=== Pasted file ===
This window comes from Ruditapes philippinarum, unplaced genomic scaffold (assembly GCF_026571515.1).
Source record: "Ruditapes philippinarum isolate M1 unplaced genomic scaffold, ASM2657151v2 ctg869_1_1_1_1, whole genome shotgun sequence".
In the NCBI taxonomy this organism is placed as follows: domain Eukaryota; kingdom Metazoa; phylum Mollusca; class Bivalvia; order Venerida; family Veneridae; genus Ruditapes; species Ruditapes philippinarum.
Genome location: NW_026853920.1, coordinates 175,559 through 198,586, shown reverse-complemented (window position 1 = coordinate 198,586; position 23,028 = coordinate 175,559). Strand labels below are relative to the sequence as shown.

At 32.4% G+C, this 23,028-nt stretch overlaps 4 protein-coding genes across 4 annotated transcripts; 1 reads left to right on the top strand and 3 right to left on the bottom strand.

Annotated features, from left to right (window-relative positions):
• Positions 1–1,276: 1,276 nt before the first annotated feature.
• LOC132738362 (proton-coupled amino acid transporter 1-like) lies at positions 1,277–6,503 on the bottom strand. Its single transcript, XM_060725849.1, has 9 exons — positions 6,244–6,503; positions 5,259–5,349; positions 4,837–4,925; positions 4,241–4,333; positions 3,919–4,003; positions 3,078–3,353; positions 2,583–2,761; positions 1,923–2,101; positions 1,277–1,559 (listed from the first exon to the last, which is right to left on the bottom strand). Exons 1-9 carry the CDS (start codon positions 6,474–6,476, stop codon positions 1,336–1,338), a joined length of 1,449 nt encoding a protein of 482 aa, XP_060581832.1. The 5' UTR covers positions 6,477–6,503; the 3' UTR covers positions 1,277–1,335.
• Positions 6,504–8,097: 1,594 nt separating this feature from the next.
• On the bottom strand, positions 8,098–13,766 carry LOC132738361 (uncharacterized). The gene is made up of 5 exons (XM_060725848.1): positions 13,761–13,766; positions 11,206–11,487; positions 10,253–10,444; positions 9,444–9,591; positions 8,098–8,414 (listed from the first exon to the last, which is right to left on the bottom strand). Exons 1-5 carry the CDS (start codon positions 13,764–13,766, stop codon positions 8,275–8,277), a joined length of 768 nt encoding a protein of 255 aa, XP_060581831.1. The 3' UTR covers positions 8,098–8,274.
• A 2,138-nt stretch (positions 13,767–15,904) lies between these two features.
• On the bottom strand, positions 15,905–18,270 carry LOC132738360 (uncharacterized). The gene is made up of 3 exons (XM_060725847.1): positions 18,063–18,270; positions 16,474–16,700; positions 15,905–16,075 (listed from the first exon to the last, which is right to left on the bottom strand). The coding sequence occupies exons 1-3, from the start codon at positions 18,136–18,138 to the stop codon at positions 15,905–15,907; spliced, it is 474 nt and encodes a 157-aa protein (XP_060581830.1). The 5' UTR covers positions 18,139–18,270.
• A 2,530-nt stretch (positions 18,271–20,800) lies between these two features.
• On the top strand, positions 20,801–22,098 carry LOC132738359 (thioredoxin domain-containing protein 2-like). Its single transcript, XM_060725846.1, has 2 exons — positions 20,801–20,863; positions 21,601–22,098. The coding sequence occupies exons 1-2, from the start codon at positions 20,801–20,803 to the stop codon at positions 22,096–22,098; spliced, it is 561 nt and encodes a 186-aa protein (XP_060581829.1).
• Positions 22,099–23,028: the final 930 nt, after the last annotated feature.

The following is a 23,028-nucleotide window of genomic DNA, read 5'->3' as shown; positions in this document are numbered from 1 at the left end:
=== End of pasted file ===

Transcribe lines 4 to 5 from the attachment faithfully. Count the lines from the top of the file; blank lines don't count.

Genome location: NW_026853920.1, coordinates 175,559 through 198,586, shown reverse-complemented (window position 1 = coordinate 198,586; position 23,028 = coordinate 175,559). Strand labels below are relative to the sequence as shown.

At 32.4% G+C, this 23,028-nt stretch overlaps 4 protein-coding genes across 4 annotated transcripts; 1 reads left to right on the top strand and 3 right to left on the bottom strand.